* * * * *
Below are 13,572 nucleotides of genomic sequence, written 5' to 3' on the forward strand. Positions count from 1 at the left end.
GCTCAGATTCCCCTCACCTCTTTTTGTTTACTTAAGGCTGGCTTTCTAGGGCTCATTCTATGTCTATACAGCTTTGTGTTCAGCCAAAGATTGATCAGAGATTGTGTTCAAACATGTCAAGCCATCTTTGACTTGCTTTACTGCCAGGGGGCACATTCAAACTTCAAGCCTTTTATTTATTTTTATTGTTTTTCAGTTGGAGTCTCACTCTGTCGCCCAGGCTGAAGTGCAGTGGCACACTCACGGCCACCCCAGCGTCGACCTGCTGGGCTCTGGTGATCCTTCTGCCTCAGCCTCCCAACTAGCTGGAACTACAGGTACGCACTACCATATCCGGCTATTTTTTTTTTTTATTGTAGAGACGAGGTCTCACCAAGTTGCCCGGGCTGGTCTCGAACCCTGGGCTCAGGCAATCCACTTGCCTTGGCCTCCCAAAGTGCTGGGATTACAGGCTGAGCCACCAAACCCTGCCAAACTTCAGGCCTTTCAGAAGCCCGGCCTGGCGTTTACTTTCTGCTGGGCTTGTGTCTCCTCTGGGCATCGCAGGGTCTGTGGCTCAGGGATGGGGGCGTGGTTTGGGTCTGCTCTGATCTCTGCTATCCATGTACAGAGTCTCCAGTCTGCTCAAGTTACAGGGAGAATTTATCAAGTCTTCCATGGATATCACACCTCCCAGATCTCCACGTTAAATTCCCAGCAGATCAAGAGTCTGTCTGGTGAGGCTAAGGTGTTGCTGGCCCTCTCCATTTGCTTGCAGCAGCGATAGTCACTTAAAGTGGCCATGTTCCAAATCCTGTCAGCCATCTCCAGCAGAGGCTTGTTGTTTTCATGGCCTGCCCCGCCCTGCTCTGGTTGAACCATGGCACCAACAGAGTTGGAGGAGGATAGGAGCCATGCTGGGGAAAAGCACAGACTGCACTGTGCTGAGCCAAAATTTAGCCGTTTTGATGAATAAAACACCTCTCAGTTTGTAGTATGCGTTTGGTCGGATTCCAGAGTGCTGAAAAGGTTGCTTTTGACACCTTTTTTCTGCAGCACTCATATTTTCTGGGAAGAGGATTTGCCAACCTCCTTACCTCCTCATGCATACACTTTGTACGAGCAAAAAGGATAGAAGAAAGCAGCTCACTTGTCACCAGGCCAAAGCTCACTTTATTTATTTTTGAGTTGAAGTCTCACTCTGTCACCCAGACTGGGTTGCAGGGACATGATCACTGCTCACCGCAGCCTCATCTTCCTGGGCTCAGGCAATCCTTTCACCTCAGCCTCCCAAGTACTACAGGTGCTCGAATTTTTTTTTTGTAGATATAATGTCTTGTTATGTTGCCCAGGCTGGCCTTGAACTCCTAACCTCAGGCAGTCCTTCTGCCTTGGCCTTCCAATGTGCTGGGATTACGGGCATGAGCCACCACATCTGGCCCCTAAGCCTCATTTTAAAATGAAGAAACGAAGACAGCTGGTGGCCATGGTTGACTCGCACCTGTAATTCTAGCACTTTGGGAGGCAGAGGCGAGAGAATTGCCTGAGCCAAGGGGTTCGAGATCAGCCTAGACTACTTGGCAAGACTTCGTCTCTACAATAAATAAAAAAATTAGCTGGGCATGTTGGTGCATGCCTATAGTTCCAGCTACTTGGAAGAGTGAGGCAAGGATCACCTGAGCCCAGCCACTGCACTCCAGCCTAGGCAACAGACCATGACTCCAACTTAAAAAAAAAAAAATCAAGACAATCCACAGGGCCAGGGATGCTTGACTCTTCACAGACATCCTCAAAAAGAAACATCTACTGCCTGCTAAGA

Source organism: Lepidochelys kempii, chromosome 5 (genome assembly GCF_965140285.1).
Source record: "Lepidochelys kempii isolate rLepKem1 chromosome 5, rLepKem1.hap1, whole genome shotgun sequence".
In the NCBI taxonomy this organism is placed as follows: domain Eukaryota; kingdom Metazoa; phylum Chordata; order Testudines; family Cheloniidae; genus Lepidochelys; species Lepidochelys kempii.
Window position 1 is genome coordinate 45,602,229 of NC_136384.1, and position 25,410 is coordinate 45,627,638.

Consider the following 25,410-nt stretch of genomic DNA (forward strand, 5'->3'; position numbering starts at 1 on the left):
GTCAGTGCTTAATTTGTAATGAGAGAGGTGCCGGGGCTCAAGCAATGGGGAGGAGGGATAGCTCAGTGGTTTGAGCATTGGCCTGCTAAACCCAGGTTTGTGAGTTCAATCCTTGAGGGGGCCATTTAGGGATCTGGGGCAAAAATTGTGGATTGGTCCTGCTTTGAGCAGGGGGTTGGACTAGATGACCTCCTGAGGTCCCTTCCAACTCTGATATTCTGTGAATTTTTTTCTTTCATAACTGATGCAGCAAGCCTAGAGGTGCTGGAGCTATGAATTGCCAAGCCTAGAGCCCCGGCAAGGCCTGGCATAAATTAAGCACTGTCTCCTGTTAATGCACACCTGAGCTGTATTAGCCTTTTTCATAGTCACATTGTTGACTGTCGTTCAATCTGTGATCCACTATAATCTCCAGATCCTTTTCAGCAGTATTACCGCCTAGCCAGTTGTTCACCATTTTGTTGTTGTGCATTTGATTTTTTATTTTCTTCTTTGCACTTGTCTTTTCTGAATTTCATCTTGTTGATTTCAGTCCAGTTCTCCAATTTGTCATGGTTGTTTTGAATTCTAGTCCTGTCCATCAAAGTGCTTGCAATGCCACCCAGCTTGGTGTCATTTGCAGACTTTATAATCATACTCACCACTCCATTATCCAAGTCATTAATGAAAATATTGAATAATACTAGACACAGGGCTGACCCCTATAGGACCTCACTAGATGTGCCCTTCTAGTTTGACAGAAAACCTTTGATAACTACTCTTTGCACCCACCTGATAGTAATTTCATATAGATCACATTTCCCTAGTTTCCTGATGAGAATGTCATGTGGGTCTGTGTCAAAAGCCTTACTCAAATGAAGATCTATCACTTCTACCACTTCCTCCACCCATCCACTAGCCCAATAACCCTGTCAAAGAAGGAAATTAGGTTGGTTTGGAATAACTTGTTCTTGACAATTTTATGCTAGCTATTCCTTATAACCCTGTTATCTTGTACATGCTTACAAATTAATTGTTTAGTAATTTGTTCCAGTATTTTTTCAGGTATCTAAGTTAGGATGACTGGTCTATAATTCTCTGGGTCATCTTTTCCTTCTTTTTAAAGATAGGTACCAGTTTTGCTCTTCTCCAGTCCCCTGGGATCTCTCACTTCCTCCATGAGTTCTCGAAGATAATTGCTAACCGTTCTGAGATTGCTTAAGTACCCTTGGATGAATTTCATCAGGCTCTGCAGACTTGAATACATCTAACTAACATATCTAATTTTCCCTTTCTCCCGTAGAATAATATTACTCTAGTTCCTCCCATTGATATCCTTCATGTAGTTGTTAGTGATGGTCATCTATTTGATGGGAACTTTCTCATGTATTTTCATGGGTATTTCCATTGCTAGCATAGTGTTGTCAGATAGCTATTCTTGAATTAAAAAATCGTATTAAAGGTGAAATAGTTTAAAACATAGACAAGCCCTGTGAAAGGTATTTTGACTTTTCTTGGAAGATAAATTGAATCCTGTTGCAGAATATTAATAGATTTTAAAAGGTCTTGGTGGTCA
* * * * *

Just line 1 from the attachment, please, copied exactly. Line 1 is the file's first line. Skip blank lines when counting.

Below are 13,572 nucleotides of genomic sequence, written 5' to 3' on the forward strand. Positions count from 1 at the left end.